People can no longer simply enjoy the variety of styles available on view at the World Cup, where each national team’s style of play reflects elements of its culture on the field; the direct organized English style; the obnoxious and eccentric style of France and Brazilian samba football, which everyone around the world enjoys and admires; the passionate Arab players who get into a battle that they know they are going to lose; or the creative strength of the African style. Franklin Foer’s 2004 book, “How soccer explains the world”, describes the logic of Nigerian footballers on the pitch: “They had ingenuity that could make a bland Eastern Bloc team look downright continental.”


Fans look forward to enjoying the style and passion of the world’s game, and for a few hours, escaping the politics of this polarized world. The millions of people, according to the FIFA website more than one billion fans tuned in to watch the World Cup Final in Brazil, can no longer separate the hostilities of politics from those on the football pitch. They can’t simply enjoy the “David and Goliath” matchups of teams like Uruguay, Costa Rica, Panama, or Tunisia with colonial powerhouses like England, France and Spain.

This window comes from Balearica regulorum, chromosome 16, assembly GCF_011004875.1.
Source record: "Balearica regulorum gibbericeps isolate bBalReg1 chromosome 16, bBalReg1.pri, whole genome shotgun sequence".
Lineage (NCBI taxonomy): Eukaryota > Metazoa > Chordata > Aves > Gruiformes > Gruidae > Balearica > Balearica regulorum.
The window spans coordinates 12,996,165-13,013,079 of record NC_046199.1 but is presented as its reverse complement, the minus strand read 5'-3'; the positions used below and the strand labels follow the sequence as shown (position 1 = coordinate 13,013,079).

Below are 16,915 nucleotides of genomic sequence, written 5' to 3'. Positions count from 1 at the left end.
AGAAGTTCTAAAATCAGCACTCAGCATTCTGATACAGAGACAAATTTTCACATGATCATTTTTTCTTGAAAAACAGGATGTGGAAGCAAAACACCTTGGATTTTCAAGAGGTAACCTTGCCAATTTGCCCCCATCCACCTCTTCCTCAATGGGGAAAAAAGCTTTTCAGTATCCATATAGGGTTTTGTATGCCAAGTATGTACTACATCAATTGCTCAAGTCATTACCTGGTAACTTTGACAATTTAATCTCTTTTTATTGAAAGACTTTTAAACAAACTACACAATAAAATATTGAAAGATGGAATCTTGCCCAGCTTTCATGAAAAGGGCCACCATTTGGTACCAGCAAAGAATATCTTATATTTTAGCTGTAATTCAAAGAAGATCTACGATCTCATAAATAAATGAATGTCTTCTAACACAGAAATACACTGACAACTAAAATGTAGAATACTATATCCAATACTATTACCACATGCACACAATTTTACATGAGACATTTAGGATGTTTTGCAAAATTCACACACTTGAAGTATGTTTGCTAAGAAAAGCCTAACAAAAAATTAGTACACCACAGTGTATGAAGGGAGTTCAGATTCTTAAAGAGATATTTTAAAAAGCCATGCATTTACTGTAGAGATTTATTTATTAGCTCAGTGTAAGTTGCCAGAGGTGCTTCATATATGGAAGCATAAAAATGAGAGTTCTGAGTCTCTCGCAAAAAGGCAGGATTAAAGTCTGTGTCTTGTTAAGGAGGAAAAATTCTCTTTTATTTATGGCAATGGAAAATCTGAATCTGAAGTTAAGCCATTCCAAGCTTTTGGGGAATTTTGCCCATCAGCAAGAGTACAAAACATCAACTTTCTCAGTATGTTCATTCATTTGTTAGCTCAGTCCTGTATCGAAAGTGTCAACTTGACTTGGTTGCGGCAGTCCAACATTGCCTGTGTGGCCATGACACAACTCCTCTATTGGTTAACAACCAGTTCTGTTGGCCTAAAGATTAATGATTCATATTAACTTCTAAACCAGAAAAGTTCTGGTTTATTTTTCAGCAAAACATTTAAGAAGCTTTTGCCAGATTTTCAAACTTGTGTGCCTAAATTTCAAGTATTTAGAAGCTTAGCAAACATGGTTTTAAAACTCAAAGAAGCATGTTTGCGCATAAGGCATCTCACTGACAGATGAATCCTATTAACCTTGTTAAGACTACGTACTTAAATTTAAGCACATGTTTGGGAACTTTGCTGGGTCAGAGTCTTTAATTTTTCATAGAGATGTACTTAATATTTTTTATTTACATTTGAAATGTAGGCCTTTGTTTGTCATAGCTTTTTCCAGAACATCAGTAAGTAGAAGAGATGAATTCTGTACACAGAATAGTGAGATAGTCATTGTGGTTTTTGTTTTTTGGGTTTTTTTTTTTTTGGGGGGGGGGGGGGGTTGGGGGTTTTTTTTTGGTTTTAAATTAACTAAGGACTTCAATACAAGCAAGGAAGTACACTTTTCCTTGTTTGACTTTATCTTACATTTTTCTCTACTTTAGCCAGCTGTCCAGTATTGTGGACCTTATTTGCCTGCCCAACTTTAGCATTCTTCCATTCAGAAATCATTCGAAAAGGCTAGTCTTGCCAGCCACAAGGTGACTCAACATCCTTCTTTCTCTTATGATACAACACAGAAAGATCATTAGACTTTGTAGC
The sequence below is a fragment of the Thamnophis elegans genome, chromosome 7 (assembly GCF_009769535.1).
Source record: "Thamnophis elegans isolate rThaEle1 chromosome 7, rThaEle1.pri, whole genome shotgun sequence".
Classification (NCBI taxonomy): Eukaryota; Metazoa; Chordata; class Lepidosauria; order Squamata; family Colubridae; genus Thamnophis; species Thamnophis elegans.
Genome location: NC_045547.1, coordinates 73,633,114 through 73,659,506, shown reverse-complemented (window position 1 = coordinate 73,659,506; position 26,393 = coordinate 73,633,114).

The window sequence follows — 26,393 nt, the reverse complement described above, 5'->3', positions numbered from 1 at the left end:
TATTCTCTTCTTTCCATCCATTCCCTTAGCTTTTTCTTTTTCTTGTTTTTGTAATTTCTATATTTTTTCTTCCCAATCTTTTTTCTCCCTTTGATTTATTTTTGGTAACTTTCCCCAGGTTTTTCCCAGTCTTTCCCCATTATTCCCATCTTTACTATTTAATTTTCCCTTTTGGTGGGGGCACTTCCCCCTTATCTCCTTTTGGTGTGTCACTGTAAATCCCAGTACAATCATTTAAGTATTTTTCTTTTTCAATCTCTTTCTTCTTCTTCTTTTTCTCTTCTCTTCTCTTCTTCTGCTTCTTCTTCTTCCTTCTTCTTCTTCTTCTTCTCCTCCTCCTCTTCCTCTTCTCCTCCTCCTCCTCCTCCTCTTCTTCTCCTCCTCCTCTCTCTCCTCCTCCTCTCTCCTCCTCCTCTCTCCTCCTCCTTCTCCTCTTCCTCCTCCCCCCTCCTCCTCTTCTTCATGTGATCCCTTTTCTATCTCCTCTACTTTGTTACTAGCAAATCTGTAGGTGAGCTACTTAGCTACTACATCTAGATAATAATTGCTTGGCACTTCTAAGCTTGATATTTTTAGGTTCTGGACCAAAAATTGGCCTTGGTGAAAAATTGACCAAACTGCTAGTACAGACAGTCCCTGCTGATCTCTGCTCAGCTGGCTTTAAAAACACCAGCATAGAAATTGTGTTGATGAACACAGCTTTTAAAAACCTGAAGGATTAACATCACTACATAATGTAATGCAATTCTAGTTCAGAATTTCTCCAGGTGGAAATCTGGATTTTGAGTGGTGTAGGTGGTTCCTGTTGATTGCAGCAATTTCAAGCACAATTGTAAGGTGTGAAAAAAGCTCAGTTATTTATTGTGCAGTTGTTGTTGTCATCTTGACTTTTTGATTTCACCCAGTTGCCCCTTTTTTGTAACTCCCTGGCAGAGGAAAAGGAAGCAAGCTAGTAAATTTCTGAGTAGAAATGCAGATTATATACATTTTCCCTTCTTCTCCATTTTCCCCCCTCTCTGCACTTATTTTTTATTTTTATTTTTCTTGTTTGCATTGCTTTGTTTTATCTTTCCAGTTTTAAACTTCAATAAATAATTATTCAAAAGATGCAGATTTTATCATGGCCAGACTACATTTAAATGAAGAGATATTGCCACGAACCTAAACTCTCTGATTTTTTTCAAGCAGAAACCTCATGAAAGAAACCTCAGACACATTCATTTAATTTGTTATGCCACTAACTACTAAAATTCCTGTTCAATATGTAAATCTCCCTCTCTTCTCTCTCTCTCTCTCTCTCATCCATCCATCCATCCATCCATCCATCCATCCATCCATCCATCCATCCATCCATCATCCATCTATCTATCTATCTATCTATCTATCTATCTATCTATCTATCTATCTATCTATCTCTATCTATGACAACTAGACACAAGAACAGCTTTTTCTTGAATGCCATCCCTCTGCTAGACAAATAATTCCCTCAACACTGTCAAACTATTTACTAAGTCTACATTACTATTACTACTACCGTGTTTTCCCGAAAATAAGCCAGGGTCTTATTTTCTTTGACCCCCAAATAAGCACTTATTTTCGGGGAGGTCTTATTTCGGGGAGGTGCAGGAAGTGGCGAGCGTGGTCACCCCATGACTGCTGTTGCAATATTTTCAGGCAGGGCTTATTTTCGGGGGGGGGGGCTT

The game that millions enjoy, where representing your country should be the highest goal, where the clash is about cultural style, where the western powers are yet to dominate, where people and players proudly sing their national anthem. The FIFA World Cup, every four years, where everything is put on the line, has been marred. Now it has become a platform for image makeovers for dictators, an ugly stain on the beautiful game.






Ahmed Tharwat

Ahmed Tharwat is the Producer and Host of the Arab-American TV show BelAhdan. His articles are published in national and international publications. He blogs at Notes from America, and his articles appear in national and international publications. Follow him on Twitter @AhmediaTV.